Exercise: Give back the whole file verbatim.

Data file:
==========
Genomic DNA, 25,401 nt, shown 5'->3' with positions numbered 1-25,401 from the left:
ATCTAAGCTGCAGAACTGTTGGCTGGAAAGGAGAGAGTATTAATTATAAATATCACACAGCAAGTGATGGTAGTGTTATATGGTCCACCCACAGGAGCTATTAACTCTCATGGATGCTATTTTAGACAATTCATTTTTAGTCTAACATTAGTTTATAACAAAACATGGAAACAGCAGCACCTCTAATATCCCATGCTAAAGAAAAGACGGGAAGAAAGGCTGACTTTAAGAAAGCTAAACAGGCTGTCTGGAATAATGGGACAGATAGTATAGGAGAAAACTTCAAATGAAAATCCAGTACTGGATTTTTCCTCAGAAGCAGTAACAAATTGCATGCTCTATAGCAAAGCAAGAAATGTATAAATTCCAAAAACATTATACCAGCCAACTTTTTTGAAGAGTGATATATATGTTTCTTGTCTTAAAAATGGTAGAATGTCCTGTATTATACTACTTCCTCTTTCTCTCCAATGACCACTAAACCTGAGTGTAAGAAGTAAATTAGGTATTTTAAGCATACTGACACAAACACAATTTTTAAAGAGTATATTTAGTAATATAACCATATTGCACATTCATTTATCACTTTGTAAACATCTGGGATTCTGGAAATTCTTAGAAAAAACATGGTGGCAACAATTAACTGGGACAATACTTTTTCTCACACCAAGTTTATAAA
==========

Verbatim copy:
Genomic DNA, 25,401 nt, shown 5'->3' with positions numbered 1-25,401 from the left:
ATCTAAGCTGCAGAACTGTTGGCTGGAAAGGAGAGAGTATTAATTATAAATATCACACAGCAAGTGATGGTAGTGTTATATGGTCCACCCACAGGAGCTATTAACTCTCATGGATGCTATTTTAGACAATTCATTTTTAGTCTAACATTAGTTTATAACAAAACATGGAAACAGCAGCACCTCTAATATCCCATGCTAAAGAAAAGACGGGAAGAAAGGCTGACTTTAAGAAAGCTAAACAGGCTGTCTGGAATAATGGGACAGATAGTATAGGAGAAAACTTCAAATGAAAATCCAGTACTGGATTTTTCCTCAGAAGCAGTAACAAATTGCATGCTCTATAGCAAAGCAAGAAATGTATAAATTCCAAAAACATTATACCAGCCAACTTTTTTGAAGAGTGATATATATGTTTCTTGTCTTAAAAATGGTAGAATGTCCTGTATTATACTACTTCCTCTTTCTCTCCAATGACCACTAAACCTGAGTGTAAGAAGTAAATTAGGTATTTTAAGCATACTGACACAAACACAATTTTTAAAGAGTATATTTAGTAATATAACCATATTGCACATTCATTTATCACTTTGTAAACATCTGGGATTCTGGAAATTCTTAGAAAAAACATGGTGGCAACAATTAACTGGGACAATACTTTTTCTCACACCAAGTTTATAAA